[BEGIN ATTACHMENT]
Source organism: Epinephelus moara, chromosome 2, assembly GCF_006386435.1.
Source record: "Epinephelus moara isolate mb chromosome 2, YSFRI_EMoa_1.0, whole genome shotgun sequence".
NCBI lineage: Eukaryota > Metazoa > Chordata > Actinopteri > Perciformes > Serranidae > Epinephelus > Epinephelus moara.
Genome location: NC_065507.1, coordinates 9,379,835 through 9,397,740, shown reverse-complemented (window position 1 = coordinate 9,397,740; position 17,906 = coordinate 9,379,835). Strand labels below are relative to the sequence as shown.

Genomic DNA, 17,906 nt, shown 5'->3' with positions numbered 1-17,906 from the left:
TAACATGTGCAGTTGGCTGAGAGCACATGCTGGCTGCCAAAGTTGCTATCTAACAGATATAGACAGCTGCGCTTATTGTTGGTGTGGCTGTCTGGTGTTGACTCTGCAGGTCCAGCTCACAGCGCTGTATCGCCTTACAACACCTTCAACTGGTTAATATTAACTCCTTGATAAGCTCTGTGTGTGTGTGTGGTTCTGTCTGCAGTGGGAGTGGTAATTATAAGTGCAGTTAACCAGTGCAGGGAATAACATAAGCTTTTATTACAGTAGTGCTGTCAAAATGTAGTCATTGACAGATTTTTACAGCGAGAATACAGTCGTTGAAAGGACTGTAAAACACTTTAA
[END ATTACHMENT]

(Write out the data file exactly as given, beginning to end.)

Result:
Source organism: Epinephelus moara, chromosome 2, assembly GCF_006386435.1.
Source record: "Epinephelus moara isolate mb chromosome 2, YSFRI_EMoa_1.0, whole genome shotgun sequence".
NCBI lineage: Eukaryota > Metazoa > Chordata > Actinopteri > Perciformes > Serranidae > Epinephelus > Epinephelus moara.
Genome location: NC_065507.1, coordinates 9,379,835 through 9,397,740, shown reverse-complemented (window position 1 = coordinate 9,397,740; position 17,906 = coordinate 9,379,835). Strand labels below are relative to the sequence as shown.

Genomic DNA, 17,906 nt, shown 5'->3' with positions numbered 1-17,906 from the left:
TAACATGTGCAGTTGGCTGAGAGCACATGCTGGCTGCCAAAGTTGCTATCTAACAGATATAGACAGCTGCGCTTATTGTTGGTGTGGCTGTCTGGTGTTGACTCTGCAGGTCCAGCTCACAGCGCTGTATCGCCTTACAACACCTTCAACTGGTTAATATTAACTCCTTGATAAGCTCTGTGTGTGTGTGTGGTTCTGTCTGCAGTGGGAGTGGTAATTATAAGTGCAGTTAACCAGTGCAGGGAATAACATAAGCTTTTATTACAGTAGTGCTGTCAAAATGTAGTCATTGACAGATTTTTACAGCGAGAATACAGTCGTTGAAAGGACTGTAAAACACTTTAA